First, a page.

IFFA AWARDSPRINGFIELD – State Senator Bill Cunningham was named Legislator of the Year by the Associated Fire Fighters of Illinois (IFFA) on Wednesday for his advocacy on behalf of firefighters and other first responders in the Illinois State Senate.

“I’m honored to be chosen for this award I want to thank the IFFA for its continued advocacy on behalf of Illinois firefighters,” said Cunningham, a Democrat who represents portions of Chicago and the southwest suburbs. “I look forward to continuing to work with the IFFA and first responders throughout the state to promote the interests of Illinois firefighters.”

Cunningham has worked on behalf of first responders in Springfield since he first joined the General Assembly in 2011. Last session, he introduced legislation to protect Chicago firefighters’ pensions by allowing them to transfer credit from their previous service to their current pensions.

“Illinois’ firefighters are heroes who put their own lives on the line on a daily basis to keep us safe,” Cunningham said. “State government needs to look out for these brave men and women the way they look out for us.”

Category: Press Releases

04062017AM1031Chicago – Every year, hundreds of properties in Cook County are lost by homeowners to so-called "tax scavengers," who buy houses at auction when the owner fails to pay property taxes. Oftentimes, homeowners are caught off guard, having missed their property tax bill in the mail or because they failed to keep up with confusing paperwork.

“Property owners can find themselves in crisis situations because they’re unaware their property taxes went unpaid,” said State Senator Bill Cunningham, a Democrat who represents portions of Chicago and the southwest suburbs. “Senior citizens are more likely to face this issue because their mortgages are more likely to be paid off, so a bank is no longer ensuring the taxes are being paid through an escrow account."

In Senator Cunningham’s district alone, there are 1,530 property owners who are past due on their property taxes, according to records maintained by the Cook County Treasurer’s Office. Of those, 84 are senior citizens.

“Cook County residents who don’t know their status should check with the Cook County Treasurer’s Office,” said Cunningham. “This is an easy problem to avoid with a quick phone call or by spending some time on the treasurer's website.”

The County Treasurer can be reached at 312-443-5100 or at cookcountytreasurer.com. To check your property's tax payment status enter your Property Index Number (PIN) or property address here here.

Senator Cunningham represents portions of Worth, Orland and Palos Townships in the southwest suburbs and the neighborhoods of Mt. Greenwood, Beverly, Morgan Park and Auburn-Gresham in Chicago.

Category: Press Releases

02212018CM0597SPRINGFIELD – A measure sponsored by State Senator Bill Cunningham that would make it easier for seniors to receive a tax break passed the Senate Revenue Committee in a bipartisan vote Wednesday.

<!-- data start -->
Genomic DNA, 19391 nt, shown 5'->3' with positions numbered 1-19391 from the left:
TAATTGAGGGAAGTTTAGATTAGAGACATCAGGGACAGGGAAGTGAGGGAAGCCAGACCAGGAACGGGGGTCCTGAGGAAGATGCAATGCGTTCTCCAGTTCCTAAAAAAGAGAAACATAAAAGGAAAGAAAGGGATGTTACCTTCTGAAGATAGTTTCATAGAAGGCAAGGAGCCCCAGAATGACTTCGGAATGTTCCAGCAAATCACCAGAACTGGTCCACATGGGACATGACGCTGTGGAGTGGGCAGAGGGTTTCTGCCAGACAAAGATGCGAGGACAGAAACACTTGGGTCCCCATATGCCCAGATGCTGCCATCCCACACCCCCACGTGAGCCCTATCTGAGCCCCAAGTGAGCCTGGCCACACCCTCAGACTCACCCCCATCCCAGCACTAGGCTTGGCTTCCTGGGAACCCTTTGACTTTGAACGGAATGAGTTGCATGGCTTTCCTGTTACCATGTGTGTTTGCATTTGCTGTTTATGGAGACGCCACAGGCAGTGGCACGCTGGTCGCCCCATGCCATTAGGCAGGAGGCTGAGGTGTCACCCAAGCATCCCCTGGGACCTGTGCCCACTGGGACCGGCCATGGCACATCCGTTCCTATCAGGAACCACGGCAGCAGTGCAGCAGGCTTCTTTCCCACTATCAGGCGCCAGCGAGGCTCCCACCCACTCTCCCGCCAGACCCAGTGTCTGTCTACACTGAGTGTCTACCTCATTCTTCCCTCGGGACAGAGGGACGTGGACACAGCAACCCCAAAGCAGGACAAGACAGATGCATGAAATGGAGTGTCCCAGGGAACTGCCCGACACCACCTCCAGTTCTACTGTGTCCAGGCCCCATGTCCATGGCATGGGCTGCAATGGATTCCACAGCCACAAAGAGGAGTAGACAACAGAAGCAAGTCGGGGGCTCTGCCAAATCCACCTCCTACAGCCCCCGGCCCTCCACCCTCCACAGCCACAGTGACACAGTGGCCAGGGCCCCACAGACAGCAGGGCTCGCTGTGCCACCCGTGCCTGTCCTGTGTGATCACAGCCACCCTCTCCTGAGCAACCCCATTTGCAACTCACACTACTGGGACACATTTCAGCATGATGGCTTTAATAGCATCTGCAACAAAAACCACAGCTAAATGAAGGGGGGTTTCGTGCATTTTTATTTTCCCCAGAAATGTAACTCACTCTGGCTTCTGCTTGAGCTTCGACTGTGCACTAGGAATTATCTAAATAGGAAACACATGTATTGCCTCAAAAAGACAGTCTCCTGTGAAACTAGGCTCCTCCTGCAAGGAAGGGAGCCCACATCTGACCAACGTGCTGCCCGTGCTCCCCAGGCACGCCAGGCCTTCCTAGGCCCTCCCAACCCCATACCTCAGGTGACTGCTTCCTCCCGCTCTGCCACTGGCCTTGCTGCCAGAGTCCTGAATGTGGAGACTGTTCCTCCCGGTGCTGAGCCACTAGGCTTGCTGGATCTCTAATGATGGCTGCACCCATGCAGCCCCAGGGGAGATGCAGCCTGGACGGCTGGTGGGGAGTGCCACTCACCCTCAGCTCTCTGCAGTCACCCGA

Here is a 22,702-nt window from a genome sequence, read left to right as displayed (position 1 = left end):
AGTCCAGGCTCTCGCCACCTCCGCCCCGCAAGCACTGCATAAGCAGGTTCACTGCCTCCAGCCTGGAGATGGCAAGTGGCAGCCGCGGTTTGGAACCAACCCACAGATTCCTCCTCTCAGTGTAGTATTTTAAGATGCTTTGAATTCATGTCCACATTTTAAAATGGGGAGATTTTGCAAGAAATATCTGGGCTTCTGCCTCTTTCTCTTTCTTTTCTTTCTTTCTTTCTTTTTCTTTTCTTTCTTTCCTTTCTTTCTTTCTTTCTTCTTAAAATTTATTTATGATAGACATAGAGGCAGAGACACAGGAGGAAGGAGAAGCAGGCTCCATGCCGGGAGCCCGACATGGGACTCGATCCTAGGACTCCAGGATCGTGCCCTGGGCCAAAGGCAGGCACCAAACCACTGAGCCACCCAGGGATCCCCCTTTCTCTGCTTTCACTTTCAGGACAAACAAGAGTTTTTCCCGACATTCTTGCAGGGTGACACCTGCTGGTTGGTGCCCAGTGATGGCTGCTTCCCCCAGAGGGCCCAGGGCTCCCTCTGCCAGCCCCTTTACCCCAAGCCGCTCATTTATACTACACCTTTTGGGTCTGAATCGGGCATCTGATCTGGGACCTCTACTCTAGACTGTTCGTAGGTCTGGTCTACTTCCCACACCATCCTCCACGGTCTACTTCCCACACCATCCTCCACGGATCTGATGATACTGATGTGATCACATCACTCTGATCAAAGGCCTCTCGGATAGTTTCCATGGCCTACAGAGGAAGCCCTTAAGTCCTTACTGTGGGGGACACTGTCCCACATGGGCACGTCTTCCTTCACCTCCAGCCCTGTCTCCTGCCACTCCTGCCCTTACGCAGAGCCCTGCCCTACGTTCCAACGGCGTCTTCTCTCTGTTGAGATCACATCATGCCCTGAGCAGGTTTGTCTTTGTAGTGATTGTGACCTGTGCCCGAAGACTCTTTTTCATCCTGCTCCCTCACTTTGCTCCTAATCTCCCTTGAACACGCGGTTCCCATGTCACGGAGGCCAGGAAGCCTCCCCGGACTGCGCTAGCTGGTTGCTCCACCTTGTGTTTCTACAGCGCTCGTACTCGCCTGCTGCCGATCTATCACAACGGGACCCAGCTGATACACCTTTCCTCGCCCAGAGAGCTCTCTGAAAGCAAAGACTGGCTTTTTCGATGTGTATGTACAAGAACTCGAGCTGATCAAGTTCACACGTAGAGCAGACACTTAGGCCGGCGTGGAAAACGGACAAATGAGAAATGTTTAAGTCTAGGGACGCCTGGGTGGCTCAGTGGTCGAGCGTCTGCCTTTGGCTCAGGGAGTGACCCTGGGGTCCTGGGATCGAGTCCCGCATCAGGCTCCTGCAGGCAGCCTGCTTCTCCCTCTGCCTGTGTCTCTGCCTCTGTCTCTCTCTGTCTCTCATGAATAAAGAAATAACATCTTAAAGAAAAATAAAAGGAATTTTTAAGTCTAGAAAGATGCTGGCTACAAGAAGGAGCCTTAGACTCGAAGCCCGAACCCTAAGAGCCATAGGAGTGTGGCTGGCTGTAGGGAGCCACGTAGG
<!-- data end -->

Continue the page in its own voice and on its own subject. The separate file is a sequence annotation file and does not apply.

Senate Bill 1257 would eliminate the need for Cook County residents aged 65 or older to reapply annually to receive the Senior Citizen Homestead Exemption, a property tax exemption designed to assist senior citizens financially.

Currently, every county in Illinois other than Cook may allow seniors to receive the exemption without reapplying.

“The requirement to reapply annually for this tax break places an undue burden on our senior citizens,” said Cunningham, a Democrat who represents portions of Chicago and the southwest suburbs. “Eliminating this requirement will not only assist our seniors by streamlining the process, but also eliminate an unnecessary use of resources that could be directed elsewhere.”

The measure also requires the Cook County Accessor’s Office and the Recorder of Deeds Office to communicate when a home receiving an exemption is sold to ensure the tax break is not awarded to residents who do not qualify.

Senate Bill 1257 will now go before the entire Senate.

Category: Press Releases

02212018CM0577SPRINGFIELD – State Senator Bill Cunningham voted Thursday to increase Illinois’ minimum wage to $15, saying the legislation will make great strides toward easing the financial burden on working class families.

“Working mothers and fathers in Illinois should not be forced to work multiple jobs just to provide the bare minimum their families need to get by,” said Cunningham, a Democrat who represents portions of Chicago and the southwest suburbs. “A living wage is not a privilege, but a basic human right and we must ensure every Illinois worker has access to this right.”

Senate Bill 1 would gradually increase the minimum wage in Illinois to $15 an hour by 2025. The first increase will take effect on Jan. 1, 2020 and set the minimum wage at $9.25.

The step-by-step rollout of the increase is designed to allow businesses to adjust to the law and adapt accordingly. The bill also includes a tax credit for small businesses with 50 or fewer employees to help offset the cost of the wage increase.

Illinois’ minimum wage has been $8.25 an hour since 2010. In the city of Chicago, the minimum wage is set to increase to $13 an hour this year.

“This legislation will help bring stability to families who are struggling to make ends meet,” Cunningham said. “Illinois workers have long deserved a raise and I am proud to support the measure that will bring it to them.”

The bill will now go to the House of Representatives.

Category: Press Releases

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Springfield Office:
Senator 18th District
311B Capitol Building
Springfield, IL 62706
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